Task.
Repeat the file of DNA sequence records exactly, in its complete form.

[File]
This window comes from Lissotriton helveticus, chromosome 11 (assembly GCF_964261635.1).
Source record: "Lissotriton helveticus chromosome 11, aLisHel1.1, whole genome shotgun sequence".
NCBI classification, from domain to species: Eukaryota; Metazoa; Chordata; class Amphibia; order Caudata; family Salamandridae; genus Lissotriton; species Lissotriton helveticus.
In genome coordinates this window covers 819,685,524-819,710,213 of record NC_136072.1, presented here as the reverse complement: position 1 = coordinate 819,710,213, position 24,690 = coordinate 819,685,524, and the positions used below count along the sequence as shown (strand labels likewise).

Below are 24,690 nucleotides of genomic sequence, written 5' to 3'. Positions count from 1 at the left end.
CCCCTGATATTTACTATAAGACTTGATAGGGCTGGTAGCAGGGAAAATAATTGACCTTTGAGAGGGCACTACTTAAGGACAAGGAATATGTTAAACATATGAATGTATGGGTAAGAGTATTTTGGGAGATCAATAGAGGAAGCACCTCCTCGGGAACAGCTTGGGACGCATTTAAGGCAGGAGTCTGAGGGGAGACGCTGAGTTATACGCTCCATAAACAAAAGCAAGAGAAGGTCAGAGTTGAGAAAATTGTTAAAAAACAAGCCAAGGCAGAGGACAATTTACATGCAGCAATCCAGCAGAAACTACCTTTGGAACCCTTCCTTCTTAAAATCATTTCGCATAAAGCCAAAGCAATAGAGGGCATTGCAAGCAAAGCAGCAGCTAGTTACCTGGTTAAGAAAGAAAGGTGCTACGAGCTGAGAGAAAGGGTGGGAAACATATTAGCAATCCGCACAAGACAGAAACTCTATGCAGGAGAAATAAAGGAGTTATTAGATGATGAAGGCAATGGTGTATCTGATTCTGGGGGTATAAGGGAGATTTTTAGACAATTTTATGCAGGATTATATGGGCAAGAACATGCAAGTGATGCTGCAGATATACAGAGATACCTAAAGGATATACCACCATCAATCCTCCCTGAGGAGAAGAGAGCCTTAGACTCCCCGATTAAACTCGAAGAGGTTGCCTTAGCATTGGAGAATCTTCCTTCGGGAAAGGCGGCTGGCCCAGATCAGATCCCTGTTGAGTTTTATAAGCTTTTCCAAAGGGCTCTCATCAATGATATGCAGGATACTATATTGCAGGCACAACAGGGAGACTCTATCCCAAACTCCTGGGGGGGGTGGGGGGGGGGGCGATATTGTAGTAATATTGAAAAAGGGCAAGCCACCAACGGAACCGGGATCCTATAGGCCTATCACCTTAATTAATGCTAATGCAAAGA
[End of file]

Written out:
This window comes from Lissotriton helveticus, chromosome 11 (assembly GCF_964261635.1).
Source record: "Lissotriton helveticus chromosome 11, aLisHel1.1, whole genome shotgun sequence".
NCBI classification, from domain to species: Eukaryota; Metazoa; Chordata; class Amphibia; order Caudata; family Salamandridae; genus Lissotriton; species Lissotriton helveticus.
In genome coordinates this window covers 819,685,524-819,710,213 of record NC_136072.1, presented here as the reverse complement: position 1 = coordinate 819,710,213, position 24,690 = coordinate 819,685,524, and the positions used below count along the sequence as shown (strand labels likewise).

Below are 24,690 nucleotides of genomic sequence, written 5' to 3'. Positions count from 1 at the left end.
CCCCTGATATTTACTATAAGACTTGATAGGGCTGGTAGCAGGGAAAATAATTGACCTTTGAGAGGGCACTACTTAAGGACAAGGAATATGTTAAACATATGAATGTATGGGTAAGAGTATTTTGGGAGATCAATAGAGGAAGCACCTCCTCGGGAACAGCTTGGGACGCATTTAAGGCAGGAGTCTGAGGGGAGACGCTGAGTTATACGCTCCATAAACAAAAGCAAGAGAAGGTCAGAGTTGAGAAAATTGTTAAAAAACAAGCCAAGGCAGAGGACAATTTACATGCAGCAATCCAGCAGAAACTACCTTTGGAACCCTTCCTTCTTAAAATCATTTCGCATAAAGCCAAAGCAATAGAGGGCATTGCAAGCAAAGCAGCAGCTAGTTACCTGGTTAAGAAAGAAAGGTGCTACGAGCTGAGAGAAAGGGTGGGAAACATATTAGCAATCCGCACAAGACAGAAACTCTATGCAGGAGAAATAAAGGAGTTATTAGATGATGAAGGCAATGGTGTATCTGATTCTGGGGGTATAAGGGAGATTTTTAGACAATTTTATGCAGGATTATATGGGCAAGAACATGCAAGTGATGCTGCAGATATACAGAGATACCTAAAGGATATACCACCATCAATCCTCCCTGAGGAGAAGAGAGCCTTAGACTCCCCGATTAAACTCGAAGAGGTTGCCTTAGCATTGGAGAATCTTCCTTCGGGAAAGGCGGCTGGCCCAGATCAGATCCCTGTTGAGTTTTATAAGCTTTTCCAAAGGGCTCTCATCAATGATATGCAGGATACTATATTGCAGGCACAACAGGGAGACTCTATCCCAAACTCCTGGGGGGGGTGGGGGGGGGGGCGATATTGTAGTAATATTGAAAAAGGGCAAGCCACCAACGGAACCGGGATCCTATAGGCCTATCACCTTAATTAATGCTAATGCAAAGA